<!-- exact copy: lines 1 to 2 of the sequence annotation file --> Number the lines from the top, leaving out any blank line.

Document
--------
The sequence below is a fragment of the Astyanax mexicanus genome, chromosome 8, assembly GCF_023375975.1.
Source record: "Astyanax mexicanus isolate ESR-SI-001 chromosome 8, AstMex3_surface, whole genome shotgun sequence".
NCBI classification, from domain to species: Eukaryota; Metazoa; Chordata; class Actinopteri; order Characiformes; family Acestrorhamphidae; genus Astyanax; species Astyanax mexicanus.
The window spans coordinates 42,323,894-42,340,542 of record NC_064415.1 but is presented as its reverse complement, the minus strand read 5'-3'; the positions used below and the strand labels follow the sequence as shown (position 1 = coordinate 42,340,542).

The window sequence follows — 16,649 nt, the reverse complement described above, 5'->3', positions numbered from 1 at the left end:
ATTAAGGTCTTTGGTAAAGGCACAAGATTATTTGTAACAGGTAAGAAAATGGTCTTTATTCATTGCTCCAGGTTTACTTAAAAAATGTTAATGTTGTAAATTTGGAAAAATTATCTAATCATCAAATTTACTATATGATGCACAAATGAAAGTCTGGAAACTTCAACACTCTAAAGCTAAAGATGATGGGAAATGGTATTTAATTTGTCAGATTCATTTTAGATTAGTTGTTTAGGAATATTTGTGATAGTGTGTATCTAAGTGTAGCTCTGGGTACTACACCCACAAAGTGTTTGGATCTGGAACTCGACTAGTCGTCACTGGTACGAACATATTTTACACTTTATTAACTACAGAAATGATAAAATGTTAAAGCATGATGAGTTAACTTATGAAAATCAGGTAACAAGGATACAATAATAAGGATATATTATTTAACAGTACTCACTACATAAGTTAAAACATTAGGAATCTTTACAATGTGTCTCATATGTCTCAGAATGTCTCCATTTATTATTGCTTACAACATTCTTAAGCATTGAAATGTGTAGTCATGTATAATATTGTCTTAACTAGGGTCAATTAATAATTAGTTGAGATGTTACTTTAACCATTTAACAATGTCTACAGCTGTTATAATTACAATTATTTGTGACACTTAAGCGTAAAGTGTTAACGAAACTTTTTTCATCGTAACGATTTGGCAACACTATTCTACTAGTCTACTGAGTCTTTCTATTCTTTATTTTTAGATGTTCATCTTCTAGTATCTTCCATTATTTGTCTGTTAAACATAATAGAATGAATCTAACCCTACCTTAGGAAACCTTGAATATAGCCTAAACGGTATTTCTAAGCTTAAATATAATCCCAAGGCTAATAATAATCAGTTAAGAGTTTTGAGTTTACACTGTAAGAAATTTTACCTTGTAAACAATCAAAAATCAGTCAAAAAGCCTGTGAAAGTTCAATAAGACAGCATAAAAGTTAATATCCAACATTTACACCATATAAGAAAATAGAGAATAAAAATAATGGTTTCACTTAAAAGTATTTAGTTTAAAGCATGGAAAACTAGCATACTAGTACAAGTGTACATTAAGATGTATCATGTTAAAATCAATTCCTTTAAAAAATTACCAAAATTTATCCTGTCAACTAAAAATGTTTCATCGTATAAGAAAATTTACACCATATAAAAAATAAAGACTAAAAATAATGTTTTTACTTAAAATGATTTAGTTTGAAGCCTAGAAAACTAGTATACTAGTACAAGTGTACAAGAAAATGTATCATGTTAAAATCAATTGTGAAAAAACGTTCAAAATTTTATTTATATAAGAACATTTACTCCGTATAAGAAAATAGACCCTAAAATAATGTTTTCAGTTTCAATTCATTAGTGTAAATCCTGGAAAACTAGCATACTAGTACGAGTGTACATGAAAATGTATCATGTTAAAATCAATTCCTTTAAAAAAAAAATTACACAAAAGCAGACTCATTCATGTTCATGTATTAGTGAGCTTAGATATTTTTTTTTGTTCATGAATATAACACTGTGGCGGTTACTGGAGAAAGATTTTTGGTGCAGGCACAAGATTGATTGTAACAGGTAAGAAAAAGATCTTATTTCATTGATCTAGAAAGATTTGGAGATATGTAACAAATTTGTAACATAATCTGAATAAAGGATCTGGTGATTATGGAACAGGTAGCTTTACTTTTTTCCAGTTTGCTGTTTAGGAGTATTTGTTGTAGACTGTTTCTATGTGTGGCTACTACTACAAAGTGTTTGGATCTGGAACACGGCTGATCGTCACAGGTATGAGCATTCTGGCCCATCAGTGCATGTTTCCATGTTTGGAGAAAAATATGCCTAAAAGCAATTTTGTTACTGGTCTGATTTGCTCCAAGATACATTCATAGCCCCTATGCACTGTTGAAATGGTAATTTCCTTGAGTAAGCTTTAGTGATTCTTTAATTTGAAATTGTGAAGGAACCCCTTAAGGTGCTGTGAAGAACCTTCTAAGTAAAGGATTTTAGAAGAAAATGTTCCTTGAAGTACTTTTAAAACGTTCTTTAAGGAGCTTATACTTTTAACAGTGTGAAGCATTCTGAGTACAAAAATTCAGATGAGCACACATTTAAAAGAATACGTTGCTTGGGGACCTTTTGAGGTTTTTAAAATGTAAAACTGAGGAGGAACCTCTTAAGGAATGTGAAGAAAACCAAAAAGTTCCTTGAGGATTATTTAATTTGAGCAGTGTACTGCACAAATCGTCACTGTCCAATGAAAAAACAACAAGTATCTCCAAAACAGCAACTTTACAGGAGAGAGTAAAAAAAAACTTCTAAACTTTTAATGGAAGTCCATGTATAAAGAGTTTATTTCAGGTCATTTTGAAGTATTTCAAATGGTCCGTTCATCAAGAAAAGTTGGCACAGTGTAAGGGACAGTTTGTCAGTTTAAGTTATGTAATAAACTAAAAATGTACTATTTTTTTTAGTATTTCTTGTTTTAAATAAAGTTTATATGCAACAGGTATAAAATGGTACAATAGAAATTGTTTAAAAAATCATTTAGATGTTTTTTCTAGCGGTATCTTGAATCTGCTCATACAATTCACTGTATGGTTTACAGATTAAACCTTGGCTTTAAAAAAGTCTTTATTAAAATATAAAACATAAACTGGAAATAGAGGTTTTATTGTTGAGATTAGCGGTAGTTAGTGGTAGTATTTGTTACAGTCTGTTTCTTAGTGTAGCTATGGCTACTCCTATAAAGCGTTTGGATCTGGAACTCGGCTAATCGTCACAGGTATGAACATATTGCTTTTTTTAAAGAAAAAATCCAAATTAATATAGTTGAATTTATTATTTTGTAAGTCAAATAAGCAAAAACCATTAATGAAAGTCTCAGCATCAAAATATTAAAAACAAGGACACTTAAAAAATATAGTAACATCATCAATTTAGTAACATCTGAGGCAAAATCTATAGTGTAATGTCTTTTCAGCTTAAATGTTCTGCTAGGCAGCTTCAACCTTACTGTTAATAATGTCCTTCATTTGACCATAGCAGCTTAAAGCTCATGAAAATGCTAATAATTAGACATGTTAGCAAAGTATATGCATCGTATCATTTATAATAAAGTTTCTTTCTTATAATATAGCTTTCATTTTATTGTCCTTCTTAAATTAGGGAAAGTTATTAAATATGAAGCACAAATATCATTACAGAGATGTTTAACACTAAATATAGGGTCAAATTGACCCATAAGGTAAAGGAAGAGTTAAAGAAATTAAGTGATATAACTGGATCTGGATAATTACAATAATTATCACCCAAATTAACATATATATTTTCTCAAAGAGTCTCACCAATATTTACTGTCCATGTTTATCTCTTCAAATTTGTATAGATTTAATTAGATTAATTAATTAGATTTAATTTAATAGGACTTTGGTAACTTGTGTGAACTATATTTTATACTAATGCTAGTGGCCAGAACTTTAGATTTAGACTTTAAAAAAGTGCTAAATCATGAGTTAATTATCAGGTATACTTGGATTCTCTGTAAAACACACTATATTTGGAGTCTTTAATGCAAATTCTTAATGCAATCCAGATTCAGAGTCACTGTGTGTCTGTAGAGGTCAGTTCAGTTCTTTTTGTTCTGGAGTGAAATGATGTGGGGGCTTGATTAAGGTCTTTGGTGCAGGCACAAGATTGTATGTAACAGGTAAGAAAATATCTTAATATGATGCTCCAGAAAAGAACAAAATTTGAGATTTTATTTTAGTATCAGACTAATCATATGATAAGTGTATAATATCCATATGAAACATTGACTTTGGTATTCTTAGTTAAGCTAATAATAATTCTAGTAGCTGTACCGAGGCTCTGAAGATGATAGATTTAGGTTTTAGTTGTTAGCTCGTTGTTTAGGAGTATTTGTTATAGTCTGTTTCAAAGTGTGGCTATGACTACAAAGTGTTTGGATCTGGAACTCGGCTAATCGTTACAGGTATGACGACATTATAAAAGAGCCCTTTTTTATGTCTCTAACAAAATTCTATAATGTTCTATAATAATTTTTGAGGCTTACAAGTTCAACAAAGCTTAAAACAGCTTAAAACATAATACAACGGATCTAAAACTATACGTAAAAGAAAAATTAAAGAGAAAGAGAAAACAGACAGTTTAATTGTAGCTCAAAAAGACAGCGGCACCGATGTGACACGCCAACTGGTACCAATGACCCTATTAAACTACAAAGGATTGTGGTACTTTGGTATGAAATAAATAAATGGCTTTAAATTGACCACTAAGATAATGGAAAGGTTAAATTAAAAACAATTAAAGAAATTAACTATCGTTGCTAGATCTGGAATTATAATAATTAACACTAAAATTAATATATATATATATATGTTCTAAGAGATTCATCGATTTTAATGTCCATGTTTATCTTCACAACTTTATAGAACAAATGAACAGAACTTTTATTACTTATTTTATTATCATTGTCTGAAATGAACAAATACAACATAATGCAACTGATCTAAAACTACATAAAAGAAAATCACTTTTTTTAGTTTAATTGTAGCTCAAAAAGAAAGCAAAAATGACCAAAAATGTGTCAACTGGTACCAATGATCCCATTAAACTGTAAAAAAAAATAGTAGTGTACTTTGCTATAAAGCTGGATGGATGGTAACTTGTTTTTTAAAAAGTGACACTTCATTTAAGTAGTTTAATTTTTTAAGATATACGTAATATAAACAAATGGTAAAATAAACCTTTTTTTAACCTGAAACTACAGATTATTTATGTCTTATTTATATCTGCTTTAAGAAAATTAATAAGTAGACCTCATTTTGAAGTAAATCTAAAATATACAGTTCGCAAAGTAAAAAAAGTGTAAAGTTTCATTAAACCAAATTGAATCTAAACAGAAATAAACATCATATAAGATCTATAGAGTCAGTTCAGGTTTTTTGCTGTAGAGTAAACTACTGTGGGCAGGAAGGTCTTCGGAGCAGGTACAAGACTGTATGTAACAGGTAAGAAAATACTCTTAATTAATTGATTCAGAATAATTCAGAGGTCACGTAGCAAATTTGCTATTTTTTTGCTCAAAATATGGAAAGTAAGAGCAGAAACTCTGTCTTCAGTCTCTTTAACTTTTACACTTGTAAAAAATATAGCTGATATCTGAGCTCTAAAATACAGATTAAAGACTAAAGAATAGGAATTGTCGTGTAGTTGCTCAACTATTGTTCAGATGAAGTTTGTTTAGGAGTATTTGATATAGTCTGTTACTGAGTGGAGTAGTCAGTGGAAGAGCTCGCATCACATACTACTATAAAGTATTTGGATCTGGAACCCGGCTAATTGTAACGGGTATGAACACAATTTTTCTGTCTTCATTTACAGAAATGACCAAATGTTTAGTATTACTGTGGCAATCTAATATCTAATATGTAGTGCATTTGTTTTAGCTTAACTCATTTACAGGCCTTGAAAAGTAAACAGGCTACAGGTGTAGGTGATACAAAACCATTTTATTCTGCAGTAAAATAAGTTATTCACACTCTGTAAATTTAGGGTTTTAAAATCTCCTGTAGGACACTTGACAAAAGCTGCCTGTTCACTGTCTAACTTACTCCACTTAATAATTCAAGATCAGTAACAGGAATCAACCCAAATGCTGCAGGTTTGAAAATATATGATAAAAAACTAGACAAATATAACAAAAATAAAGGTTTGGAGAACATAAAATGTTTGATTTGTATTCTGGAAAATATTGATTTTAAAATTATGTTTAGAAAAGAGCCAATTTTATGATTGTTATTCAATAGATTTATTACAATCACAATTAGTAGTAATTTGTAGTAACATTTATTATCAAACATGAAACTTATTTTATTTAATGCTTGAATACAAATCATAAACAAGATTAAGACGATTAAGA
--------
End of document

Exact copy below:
The sequence below is a fragment of the Astyanax mexicanus genome, chromosome 8, assembly GCF_023375975.1.
Source record: "Astyanax mexicanus isolate ESR-SI-001 chromosome 8, AstMex3_surface, whole genome shotgun sequence".